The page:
The Graduate School interviewed Dr. Younghee Lim, the Program Coordinator for the PhD in Social Welfare, as well as Drew Lefmann, a doctoral student in the program, about the unique offering.
Graduate School: What is the mission of the PhD in Social Welfare program?
Dr. Younghee Lim:
The PhD in Social Welfare program seeks to train social work researchers, educators and advanced applied practitioners. Graduates will be able to contribute to the advancement of knowledge in the profession in order to develop more effective interventions in social welfare. Graduates will be trained to assume leadership positions in teaching, research, and administration. The doctoral program’s overall learning outcome objectives are as follows: To become leaders in examining and addressing the needs of diverse, vulnerable and at-risk populations; to contribute to the development and dissemination of knowledge about social work interventions as they relate to at-risk and vulnerable populations; to develop expertise of the broad knowledge base in social work and a specialized area of knowledge germane to their individual research interests; to be able to design data collection and analytic methods to effectively carry out quantitative, qualitative, and mixed methods research investigations; and to identify and incorporate one or more philosophies of science to guide their research.
Graduate School: What does the curriculum of the program entail?
Dr. Younghee Lim: Its curriculum is designed to train and mentor students to become competent scholars and advanced applied practitioners. The emphasis of the program is to advance knowledge and provide leadership in addressing critical issues pertinent to at-risk and vulnerable populations.
The program consists of 55 post-M.S.W. credit hours. The requirements include 21 hours in a substantive core area of social work; 16 hours of research methods and statistics; and 18 hours of dissertation tutorial and dissertation. Additional requirements for the degree include students passing a Comprehensive Exam.
We have about 16 faculty members and instructors with a wide array of expertise in areas such as epigenetics, disability & stigma, financial capability, health disparities, health risk behaviors, issues in public school, poverty, racial & economic inequalities, policy research, substance use/mental health, suicide, child welfare, gerontology, and much more.
Graduate School: Why should students pursue a doctorate in Social Welfare?
Dr. Younghee Lim: Our students are passionate about the health and well-being of individuals, families, and communities—in particular, those who are vulnerable and disenfranchised. Our doctoral program prepares students with the knowledge and skills needed to be social work scientists. Ultimately, social work science is dedicated to social change which positively impacts the lives of individuals, families, communities, and society. Our doctoral program empowers students to realize this scientific charge through supporting each student at every point during the research process.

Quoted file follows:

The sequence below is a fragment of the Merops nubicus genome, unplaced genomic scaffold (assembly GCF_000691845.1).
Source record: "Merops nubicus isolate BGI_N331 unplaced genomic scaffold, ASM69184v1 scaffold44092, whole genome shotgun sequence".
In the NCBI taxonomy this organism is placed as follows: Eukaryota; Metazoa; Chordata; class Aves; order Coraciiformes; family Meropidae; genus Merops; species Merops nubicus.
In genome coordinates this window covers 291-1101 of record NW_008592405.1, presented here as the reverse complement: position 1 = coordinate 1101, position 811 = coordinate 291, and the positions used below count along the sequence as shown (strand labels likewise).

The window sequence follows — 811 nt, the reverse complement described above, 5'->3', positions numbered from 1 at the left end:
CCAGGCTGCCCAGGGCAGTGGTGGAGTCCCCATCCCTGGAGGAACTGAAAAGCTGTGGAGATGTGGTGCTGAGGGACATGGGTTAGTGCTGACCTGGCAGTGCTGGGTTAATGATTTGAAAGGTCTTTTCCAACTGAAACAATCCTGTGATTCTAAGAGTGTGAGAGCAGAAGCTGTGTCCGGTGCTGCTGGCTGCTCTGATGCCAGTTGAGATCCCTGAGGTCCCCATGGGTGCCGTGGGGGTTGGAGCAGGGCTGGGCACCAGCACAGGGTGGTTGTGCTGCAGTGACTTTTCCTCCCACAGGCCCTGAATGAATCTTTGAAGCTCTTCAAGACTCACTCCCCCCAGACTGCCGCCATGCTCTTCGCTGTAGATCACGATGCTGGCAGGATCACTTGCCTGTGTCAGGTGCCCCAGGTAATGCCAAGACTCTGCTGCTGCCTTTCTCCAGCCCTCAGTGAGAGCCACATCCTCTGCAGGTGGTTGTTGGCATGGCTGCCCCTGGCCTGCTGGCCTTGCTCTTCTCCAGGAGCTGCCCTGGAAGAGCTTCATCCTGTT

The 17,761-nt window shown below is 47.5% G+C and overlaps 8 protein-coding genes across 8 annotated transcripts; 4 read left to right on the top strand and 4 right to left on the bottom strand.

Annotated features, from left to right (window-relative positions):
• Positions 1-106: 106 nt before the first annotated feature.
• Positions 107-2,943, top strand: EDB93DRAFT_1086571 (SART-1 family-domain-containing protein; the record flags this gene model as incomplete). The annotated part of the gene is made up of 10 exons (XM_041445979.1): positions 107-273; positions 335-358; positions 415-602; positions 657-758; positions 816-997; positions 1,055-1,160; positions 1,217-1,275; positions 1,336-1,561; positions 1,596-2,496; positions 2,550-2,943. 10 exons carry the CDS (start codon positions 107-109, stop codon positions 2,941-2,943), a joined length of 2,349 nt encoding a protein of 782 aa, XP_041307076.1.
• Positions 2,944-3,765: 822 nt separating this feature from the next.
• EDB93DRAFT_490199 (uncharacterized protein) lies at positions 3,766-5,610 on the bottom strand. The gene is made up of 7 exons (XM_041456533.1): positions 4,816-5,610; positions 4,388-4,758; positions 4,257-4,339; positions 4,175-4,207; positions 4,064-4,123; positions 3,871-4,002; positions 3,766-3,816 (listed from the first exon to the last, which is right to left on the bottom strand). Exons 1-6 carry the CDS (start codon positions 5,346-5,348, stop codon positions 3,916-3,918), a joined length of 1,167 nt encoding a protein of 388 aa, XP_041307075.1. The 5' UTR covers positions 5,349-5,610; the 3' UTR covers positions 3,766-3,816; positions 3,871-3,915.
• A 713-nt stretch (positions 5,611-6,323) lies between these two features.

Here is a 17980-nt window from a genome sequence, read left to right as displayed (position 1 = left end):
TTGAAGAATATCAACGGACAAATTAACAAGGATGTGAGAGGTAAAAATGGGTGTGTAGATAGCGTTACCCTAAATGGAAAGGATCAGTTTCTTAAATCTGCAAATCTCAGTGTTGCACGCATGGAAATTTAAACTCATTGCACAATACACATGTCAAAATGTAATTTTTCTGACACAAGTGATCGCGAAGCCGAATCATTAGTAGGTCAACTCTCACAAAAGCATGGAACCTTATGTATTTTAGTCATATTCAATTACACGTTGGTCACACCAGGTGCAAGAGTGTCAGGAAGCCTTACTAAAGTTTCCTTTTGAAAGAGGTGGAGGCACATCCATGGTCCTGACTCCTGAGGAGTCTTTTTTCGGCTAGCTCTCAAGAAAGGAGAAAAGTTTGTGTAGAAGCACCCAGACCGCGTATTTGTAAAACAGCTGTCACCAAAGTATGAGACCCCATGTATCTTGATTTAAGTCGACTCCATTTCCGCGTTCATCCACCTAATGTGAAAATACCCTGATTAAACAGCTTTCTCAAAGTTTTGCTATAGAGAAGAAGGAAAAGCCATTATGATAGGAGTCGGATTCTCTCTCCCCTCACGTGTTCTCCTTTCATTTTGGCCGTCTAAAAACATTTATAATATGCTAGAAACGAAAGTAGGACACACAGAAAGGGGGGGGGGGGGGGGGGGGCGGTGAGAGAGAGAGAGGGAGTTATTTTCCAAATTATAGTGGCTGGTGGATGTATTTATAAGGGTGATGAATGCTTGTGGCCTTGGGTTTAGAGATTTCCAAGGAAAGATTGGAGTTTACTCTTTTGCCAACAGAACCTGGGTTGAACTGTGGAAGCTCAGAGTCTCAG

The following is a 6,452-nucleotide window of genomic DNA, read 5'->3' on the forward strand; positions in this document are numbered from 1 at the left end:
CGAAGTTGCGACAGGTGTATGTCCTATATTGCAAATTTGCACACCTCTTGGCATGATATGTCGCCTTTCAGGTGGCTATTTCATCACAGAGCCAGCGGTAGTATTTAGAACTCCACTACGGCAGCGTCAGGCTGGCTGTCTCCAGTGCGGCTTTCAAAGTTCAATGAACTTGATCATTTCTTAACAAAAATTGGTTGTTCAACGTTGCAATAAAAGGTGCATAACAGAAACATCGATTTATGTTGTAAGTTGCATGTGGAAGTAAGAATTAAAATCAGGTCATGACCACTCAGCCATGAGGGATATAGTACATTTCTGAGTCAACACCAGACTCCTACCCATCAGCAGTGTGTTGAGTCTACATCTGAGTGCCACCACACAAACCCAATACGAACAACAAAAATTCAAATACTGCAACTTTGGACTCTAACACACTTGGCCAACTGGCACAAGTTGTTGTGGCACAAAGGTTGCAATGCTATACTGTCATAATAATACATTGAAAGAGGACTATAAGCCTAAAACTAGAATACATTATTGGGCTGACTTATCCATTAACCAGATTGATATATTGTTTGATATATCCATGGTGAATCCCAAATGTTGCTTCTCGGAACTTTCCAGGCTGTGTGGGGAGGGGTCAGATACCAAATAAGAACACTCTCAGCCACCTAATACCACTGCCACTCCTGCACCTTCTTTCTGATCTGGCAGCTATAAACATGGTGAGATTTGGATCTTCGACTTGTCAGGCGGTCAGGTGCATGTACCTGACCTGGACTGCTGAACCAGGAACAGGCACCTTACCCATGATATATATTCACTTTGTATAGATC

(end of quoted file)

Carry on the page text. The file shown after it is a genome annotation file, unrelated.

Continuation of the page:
Graduate School: When was the program stablished? Are you graduating the first class soon?
Dr. Younghee Lim: Our program first matriculated students in 2017-2018, and no students have graduated to date. We hope to graduate our first doctoral student(s) in 2021-22.
Graduate School: Is there any additional information you would like graduate students and alumni to know about the program?
Our students are skilled emerging researchers and educators prepared to contribute to knowledge and leadership in the profession.
Our PhD program has been successful in helping doctoral students progress in the program and we are looking for students who show interest in social work research and desire a career in higher education. If you have students who are interested in pursuing doctoral education, please encourage them to consider our program.
Drew Lefmann is a doctoral student in the PhD Social Welfare program. He answered a few questions for the Graduate School.
Graduate School: Why did you choose to pursue your doctorate in Social Welfare?
Drew Lefmann: I chose to pursue my PhD in Social Welfare because I want to make an impact on the body of knowledge in the profession of social work. My goal is to one day become a professor at an R1 (like UM) and make a meaningful contribution through research, teaching, and community-engaged service. I have passion for helping others, asking hard questions, and seeking out truth.
Graduate School: Why did you choose the University of Mississippi?
Drew Lefmann: I chose UM’s program because it is full of talented and well-accomplished faculty who I believe will prepare me to meet the goals I have set for myself. I get the sense that my professors truly care about me and work hard to prepare me for future scholarship.
Graduate School: What is your favorite thing about the program so far?
Drew Lefmann: My favorite thing about the program thus far is the learning environment—the cohort I am a part of is diverse and we genuinely want to help each other grow and learn.